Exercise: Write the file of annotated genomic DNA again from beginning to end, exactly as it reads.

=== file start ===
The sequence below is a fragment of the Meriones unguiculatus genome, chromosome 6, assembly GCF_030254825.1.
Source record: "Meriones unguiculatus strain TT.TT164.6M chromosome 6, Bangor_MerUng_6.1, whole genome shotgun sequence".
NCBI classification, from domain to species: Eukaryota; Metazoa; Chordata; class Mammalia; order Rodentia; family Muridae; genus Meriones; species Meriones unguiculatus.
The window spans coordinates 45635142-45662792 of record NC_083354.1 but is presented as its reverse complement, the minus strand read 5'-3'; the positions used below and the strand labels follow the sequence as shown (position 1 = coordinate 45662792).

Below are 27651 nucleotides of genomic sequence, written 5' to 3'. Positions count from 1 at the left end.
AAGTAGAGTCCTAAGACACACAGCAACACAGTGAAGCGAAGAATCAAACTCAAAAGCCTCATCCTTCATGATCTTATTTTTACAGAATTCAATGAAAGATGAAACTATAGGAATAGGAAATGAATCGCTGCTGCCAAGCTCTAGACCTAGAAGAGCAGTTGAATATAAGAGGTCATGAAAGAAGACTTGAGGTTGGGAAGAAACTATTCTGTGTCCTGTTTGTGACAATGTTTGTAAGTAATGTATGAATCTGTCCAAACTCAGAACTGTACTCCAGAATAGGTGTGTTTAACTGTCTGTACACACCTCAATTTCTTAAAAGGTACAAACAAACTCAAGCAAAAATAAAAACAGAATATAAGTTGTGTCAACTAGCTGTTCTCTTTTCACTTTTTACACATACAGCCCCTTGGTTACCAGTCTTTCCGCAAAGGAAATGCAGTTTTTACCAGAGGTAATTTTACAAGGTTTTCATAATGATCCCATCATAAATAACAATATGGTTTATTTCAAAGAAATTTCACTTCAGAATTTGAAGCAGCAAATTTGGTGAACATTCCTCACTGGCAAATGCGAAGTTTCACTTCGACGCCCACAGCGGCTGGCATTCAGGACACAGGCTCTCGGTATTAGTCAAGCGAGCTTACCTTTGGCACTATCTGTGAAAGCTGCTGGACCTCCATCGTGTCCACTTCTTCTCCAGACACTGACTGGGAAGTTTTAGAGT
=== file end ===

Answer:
The sequence below is a fragment of the Meriones unguiculatus genome, chromosome 6, assembly GCF_030254825.1.
Source record: "Meriones unguiculatus strain TT.TT164.6M chromosome 6, Bangor_MerUng_6.1, whole genome shotgun sequence".
NCBI classification, from domain to species: Eukaryota; Metazoa; Chordata; class Mammalia; order Rodentia; family Muridae; genus Meriones; species Meriones unguiculatus.
The window spans coordinates 45635142-45662792 of record NC_083354.1 but is presented as its reverse complement, the minus strand read 5'-3'; the positions used below and the strand labels follow the sequence as shown (position 1 = coordinate 45662792).

Below are 27651 nucleotides of genomic sequence, written 5' to 3'. Positions count from 1 at the left end.
AAGTAGAGTCCTAAGACACACAGCAACACAGTGAAGCGAAGAATCAAACTCAAAAGCCTCATCCTTCATGATCTTATTTTTACAGAATTCAATGAAAGATGAAACTATAGGAATAGGAAATGAATCGCTGCTGCCAAGCTCTAGACCTAGAAGAGCAGTTGAATATAAGAGGTCATGAAAGAAGACTTGAGGTTGGGAAGAAACTATTCTGTGTCCTGTTTGTGACAATGTTTGTAAGTAATGTATGAATCTGTCCAAACTCAGAACTGTACTCCAGAATAGGTGTGTTTAACTGTCTGTACACACCTCAATTTCTTAAAAGGTACAAACAAACTCAAGCAAAAATAAAAACAGAATATAAGTTGTGTCAACTAGCTGTTCTCTTTTCACTTTTTACACATACAGCCCCTTGGTTACCAGTCTTTCCGCAAAGGAAATGCAGTTTTTACCAGAGGTAATTTTACAAGGTTTTCATAATGATCCCATCATAAATAACAATATGGTTTATTTCAAAGAAATTTCACTTCAGAATTTGAAGCAGCAAATTTGGTGAACATTCCTCACTGGCAAATGCGAAGTTTCACTTCGACGCCCACAGCGGCTGGCATTCAGGACACAGGCTCTCGGTATTAGTCAAGCGAGCTTACCTTTGGCACTATCTGTGAAAGCTGCTGGACCTCCATCGTGTCCACTTCTTCTCCAGACACTGACTGGGAAGTTTTAGAGT